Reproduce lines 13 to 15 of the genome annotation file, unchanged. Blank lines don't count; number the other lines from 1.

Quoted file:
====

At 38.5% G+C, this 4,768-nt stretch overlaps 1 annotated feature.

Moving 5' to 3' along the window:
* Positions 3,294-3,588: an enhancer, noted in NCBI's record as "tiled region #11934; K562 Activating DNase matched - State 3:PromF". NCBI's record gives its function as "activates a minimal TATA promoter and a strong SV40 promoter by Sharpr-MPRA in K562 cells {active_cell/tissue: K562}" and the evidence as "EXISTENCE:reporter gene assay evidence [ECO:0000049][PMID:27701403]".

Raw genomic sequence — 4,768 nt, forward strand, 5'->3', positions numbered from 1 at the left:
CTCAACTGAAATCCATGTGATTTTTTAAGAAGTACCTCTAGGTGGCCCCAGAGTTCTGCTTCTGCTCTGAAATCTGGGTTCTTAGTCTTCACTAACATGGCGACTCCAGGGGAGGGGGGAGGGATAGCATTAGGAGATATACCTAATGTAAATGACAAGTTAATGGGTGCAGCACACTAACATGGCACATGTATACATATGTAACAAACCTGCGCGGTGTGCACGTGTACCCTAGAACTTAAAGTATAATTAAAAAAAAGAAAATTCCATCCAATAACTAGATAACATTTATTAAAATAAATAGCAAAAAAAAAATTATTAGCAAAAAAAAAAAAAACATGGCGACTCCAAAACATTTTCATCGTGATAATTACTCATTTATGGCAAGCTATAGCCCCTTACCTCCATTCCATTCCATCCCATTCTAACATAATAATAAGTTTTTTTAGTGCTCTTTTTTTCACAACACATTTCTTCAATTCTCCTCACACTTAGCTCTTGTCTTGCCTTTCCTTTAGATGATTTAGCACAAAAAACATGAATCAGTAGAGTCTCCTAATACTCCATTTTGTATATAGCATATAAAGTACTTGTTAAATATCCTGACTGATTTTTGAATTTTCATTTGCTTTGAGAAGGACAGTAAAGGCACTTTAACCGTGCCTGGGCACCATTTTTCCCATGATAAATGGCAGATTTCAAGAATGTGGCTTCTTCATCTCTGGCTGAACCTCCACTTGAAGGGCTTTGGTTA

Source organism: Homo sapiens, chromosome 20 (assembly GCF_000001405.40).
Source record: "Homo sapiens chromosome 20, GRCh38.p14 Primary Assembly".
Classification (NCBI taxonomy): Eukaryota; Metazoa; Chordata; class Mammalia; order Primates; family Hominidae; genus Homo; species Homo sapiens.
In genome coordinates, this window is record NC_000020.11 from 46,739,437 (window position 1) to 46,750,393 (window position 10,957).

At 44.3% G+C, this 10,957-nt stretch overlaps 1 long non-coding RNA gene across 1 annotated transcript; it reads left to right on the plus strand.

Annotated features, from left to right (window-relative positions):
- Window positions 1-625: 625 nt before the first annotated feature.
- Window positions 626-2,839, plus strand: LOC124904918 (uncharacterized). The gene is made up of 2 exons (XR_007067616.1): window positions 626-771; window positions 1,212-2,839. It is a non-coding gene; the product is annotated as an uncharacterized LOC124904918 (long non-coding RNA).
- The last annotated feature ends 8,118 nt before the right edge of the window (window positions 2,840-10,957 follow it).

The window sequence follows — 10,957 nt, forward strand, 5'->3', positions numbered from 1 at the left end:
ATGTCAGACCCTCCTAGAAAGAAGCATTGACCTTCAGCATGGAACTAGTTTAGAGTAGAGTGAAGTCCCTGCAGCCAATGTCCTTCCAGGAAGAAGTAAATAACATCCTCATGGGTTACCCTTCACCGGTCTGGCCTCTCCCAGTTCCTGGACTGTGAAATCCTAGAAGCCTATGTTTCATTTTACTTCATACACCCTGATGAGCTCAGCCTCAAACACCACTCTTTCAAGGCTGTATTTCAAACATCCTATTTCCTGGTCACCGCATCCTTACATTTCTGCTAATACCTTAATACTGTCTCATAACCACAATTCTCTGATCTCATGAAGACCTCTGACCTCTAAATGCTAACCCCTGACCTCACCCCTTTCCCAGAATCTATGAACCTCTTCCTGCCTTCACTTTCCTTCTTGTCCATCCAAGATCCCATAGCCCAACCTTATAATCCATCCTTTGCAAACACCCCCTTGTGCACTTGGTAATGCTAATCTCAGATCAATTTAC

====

- Window positions 626-2,839, plus strand: LOC124904918 (uncharacterized). The gene is made up of 2 exons (XR_007067616.1): window positions 626-771; window positions 1,212-2,839. It is a non-coding gene; the product is annotated as an uncharacterized LOC124904918 (long non-coding RNA).
- The last annotated feature ends 8,118 nt before the right edge of the window (window positions 2,840-10,957 follow it).

The window sequence follows — 10,957 nt, forward strand, 5'->3', positions numbered from 1 at the left end: